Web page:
Portsmouth disability campaigners blast 'unacceptable' lack of accessible taxis in the city and wider area
Disability activists say the lack of accessible taxis across the city and the surrounding area is ‘unacceptable’.
Department of Transport figures show that 958 vehicles were licensed to operated in Portsmouth at the end of March – but just 109 could be used by passengers in a wheelchair.
The city had 234 traditional hackney cabs that can be hailed on the street, with only 84 being wheelchair accessible.
For private hire vehicles that need to be booked, just 25 of the city’s 724 vehicles could fully accommodate someone using a wheelchair.
Nationally, one in seven vehicles across England are equipped to accommodate wheelchairs, while Brighton has almost achieved half of all cabs being suitably equipped.
The boroughs surrounding Portsmouth suffer from a similar lack of accessible taxis, as Fareham has only five wheelchair accessible vehicles out of 228 cabs across the area.
In Havant, accessible vehicles make up just 13 of the area’s 535 taxis, while in Gosport the ratio is 24 to 128.
It means a simple trip out can be a ‘nightmare’ for disabled people, according to disability campaigner and former cleaner Steven Kingett who uses a wheelchair due to a neurological condition.
The 56-year-old said he would ‘absolutely not’ count on being able to flag down an accessible taxi in the city – and even booking a taxi can come with a lengthy wait.
Steve, of Moorings Way, Milton, said: ‘It’s the 21st century. We need more accessible taxis.’
He added: ‘Some times you can be there an hour because they can be so busy with other bookings and the traffic in Portsmouth can be terrible.
‘You miss out on going out – you can become a prisoner in your own home.
‘It’s unacceptable in this day and age.’
Geoff Holt, who runs Portsmouth-based project Wetwheels Maritime Adventures, said he has given up even trying to book accessible taxis when planning his day.
Commenting on the low numbers of vehicles, the gold medal winning Paralympic sailor said: ‘It doesn’t surprise me, but that’s not to say it doesn’t frustrate me.
‘Those taxis that do exist, because they are so unique, they will all have contracts with the local authorities for school runs and hospital appointments.’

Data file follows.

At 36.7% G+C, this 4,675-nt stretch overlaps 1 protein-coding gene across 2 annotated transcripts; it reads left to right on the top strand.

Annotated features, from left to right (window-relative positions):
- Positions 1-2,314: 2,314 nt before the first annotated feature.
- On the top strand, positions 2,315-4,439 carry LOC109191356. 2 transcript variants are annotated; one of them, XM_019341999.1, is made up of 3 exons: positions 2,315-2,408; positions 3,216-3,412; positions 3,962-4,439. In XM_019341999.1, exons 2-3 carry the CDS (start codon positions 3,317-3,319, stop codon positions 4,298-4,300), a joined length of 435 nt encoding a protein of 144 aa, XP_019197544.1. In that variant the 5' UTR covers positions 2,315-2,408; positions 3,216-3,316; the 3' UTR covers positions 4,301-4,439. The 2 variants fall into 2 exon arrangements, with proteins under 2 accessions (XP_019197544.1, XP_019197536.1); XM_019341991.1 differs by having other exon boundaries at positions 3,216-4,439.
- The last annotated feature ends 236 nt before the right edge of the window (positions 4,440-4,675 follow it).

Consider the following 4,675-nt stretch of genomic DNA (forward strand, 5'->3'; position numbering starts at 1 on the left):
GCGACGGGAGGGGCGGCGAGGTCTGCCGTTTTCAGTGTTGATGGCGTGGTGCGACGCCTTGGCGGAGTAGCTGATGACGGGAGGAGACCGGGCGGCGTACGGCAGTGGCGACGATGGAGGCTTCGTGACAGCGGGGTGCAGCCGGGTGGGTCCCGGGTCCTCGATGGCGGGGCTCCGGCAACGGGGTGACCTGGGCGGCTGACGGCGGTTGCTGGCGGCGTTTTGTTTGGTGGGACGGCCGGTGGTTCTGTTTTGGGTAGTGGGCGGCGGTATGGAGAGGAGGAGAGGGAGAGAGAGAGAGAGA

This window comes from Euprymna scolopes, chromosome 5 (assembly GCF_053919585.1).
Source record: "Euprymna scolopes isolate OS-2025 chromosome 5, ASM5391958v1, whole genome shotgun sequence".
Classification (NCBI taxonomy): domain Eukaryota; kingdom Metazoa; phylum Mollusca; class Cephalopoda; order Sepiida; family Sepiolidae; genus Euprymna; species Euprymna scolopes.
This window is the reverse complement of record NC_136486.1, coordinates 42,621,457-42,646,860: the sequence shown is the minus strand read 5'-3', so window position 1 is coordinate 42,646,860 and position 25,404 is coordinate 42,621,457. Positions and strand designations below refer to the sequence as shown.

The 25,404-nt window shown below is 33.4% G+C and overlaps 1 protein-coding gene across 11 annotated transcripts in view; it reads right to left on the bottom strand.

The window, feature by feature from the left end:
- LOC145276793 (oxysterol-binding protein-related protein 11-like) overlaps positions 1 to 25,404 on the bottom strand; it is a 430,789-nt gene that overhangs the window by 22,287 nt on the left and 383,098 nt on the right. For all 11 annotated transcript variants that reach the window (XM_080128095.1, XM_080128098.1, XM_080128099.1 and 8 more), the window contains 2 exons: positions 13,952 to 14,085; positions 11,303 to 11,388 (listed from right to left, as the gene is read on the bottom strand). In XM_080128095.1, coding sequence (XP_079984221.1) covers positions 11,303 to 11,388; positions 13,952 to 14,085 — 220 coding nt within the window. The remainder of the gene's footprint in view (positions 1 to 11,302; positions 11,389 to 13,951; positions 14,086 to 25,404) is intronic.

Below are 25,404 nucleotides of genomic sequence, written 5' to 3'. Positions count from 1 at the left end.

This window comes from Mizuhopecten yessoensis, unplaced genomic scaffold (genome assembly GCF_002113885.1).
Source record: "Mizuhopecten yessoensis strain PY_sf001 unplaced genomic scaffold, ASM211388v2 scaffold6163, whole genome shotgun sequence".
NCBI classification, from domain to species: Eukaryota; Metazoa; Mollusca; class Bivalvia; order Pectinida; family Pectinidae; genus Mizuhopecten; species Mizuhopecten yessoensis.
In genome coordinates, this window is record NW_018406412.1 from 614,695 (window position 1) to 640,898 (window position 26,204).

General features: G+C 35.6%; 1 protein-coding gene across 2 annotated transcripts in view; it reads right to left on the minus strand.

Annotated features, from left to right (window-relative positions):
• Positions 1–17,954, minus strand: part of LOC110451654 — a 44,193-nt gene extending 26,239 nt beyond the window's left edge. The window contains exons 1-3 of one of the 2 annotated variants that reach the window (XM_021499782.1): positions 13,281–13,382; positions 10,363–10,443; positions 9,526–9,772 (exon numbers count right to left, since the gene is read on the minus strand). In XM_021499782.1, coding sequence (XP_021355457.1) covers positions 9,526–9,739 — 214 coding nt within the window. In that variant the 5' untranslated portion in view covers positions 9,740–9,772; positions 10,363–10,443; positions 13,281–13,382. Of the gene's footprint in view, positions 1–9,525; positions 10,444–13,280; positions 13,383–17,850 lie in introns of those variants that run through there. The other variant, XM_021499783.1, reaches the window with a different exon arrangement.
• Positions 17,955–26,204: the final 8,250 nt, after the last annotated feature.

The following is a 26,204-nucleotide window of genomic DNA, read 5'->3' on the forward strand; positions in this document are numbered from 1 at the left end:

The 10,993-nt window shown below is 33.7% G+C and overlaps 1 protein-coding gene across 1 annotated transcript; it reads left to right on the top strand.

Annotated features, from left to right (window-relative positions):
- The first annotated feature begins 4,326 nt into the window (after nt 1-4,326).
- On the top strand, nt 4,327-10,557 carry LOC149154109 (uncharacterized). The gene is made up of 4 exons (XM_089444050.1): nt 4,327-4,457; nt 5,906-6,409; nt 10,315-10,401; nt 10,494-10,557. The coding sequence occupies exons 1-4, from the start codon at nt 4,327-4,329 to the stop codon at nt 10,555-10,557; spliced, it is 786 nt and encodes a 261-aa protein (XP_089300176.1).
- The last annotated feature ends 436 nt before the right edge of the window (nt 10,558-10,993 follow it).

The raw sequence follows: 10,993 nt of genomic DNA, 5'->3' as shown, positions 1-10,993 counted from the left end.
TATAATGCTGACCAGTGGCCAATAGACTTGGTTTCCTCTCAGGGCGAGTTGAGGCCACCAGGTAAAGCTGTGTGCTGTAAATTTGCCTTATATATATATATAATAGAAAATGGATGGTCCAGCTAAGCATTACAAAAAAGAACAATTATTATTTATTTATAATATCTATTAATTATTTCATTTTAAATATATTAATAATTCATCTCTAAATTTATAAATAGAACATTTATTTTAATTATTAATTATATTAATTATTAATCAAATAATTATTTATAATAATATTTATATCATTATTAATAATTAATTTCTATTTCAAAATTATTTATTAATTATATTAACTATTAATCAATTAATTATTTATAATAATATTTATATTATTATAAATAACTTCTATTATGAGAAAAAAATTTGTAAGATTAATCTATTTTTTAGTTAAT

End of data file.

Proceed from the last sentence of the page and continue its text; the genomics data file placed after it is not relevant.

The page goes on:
‘If I asked for a taxi before 10am tomorrow morning, I know I wouldn’t be able to get one.
‘I give up now – I don’t even bother calling a taxi firm because I know I won’t be able to get one.
‘Why should disabled people have to pre-book days in advance, when everyone else treats it as a spontaneous thing?’
But wheelchair users who spoke to The News said they are grateful for any and all services taxi drivers provide, acknowledging the adapted vehicles have a high start-up cost.
Geoff added: ‘I get that it costs a lot of money, and I don’t feel that cost should always be borne by the taxi driver or the taxi company.
‘Maybe there should be money for the cost of the taxi.’
Accessible taxis can cost more than £30,000 and fares remain fixed for all passengers, meaning the provision can be prohibitively expensive for cabbies and firms, according to a representative from Radio Taxis in Fareham.
She said: ‘We don’t have any (accessible vehicles) at the moment – it’s the expense of them.
‘We would love to have one. There were quite a few people who used (the firm’s previous accessible vehicle).
Taxi driver Pete Tyrrell operates Fareham’s lone accessible vehicle that can be hailed from the street – and he says he would love for more accessible cabs to help lighten his busy workload.
The 50-year-old said: ‘I don’t get a day off. I work seven days a week, and it’s pretty much all clients using wheelchairs.
‘I would love for two or three more accessible vehicles in Fareham.’
High costs and perceptions about wheelchair-using passengers constituting more work at no additional income kept many cabbies from switching vehicles, according to the taxi driver of 20 years.
Pete said: ‘I can buy a second-hand taxi for £6,000. I’m looking to upgrade and an accessible vehicle will cost £18,000.
But his busy workload shows the economics can work, he added: ‘Don’t get me wrong – I make a good living.’
Pete is now looking to upgrade his vehicle to be ready for the clean air zone rolling out across Portsmouth, and those elsewhere, and he believes exemptions for accessible vehicles could encourage their use.
He said: ‘I’ve got a perfectly good vehicle here, and I’ve got to change it because of all the clean air zones.’
The National Private Hire and Taxi Association said wheelchair-accessible vehicles do suffer from higher emissions and higher running costs.
Steven Toy, NPHTA board member, said: ‘With the increase in the number of journeys being taken by peer-to-peer apps, there are fewer journeys by hackney carriage.
‘That itself dissuades people from investing in a vehicle when they see their trade falling on the whole.’
The government hopes to help alleviate the situation through its National Disability Strategy, which will strengthen laws to ensure disabled people are treated fairly by taxi drivers, according to a Department for Transport spokeswoman.
She said: ‘All councils should be using existing powers to provide enough wheelchair accessible vehicles and ensuring all drivers are trained to support every disabled passenger.’
But licensing could only go so far when the problem was compounded by falling numbers of taxi drivers, according to Portsmouth City Councillor Scott Payter-Harris, who is vice-chair of the council’s licensing committee.
As reported, close to 280 taxi drivers in the city have ditched the trade in the last year.
Cllr Payter-Harris said: ‘It is having a contributing factor, although we are starting to see them come back slowly. Getting a taxi wasn’t as easy as it once was.’